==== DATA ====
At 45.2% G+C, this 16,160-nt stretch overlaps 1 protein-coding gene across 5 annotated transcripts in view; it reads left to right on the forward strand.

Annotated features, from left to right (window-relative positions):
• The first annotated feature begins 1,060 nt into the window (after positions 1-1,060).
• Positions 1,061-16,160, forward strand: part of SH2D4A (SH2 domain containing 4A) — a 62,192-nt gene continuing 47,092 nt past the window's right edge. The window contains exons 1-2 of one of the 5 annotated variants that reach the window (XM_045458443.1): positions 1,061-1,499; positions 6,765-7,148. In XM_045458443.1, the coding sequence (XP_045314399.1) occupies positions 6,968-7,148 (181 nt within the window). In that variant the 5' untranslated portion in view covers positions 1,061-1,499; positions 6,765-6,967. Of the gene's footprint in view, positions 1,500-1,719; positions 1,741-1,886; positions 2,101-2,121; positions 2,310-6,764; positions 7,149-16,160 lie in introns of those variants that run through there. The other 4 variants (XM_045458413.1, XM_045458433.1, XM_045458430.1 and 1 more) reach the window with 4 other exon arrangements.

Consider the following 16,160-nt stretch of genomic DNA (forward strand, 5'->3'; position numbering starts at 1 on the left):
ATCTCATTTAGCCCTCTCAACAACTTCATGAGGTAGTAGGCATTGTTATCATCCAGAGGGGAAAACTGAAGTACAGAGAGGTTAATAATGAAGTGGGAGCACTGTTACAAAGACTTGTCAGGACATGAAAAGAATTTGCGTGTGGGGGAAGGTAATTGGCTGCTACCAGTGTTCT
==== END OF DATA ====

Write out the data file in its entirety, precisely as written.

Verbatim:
At 45.2% G+C, this 16,160-nt stretch overlaps 1 protein-coding gene across 5 annotated transcripts in view; it reads left to right on the forward strand.

Annotated features, from left to right (window-relative positions):
• The first annotated feature begins 1,060 nt into the window (after positions 1-1,060).
• Positions 1,061-16,160, forward strand: part of SH2D4A (SH2 domain containing 4A) — a 62,192-nt gene continuing 47,092 nt past the window's right edge. The window contains exons 1-2 of one of the 5 annotated variants that reach the window (XM_045458443.1): positions 1,061-1,499; positions 6,765-7,148. In XM_045458443.1, the coding sequence (XP_045314399.1) occupies positions 6,968-7,148 (181 nt within the window). In that variant the 5' untranslated portion in view covers positions 1,061-1,499; positions 6,765-6,967. Of the gene's footprint in view, positions 1,500-1,719; positions 1,741-1,886; positions 2,101-2,121; positions 2,310-6,764; positions 7,149-16,160 lie in introns of those variants that run through there. The other 4 variants (XM_045458413.1, XM_045458433.1, XM_045458430.1 and 1 more) reach the window with 4 other exon arrangements.

Consider the following 16,160-nt stretch of genomic DNA (forward strand, 5'->3'; position numbering starts at 1 on the left):
ATCTCATTTAGCCCTCTCAACAACTTCATGAGGTAGTAGGCATTGTTATCATCCAGAGGGGAAAACTGAAGTACAGAGAGGTTAATAATGAAGTGGGAGCACTGTTACAAAGACTTGTCAGGACATGAAAAGAATTTGCGTGTGGGGGAAGGTAATTGGCTGCTACCAGTGTTCT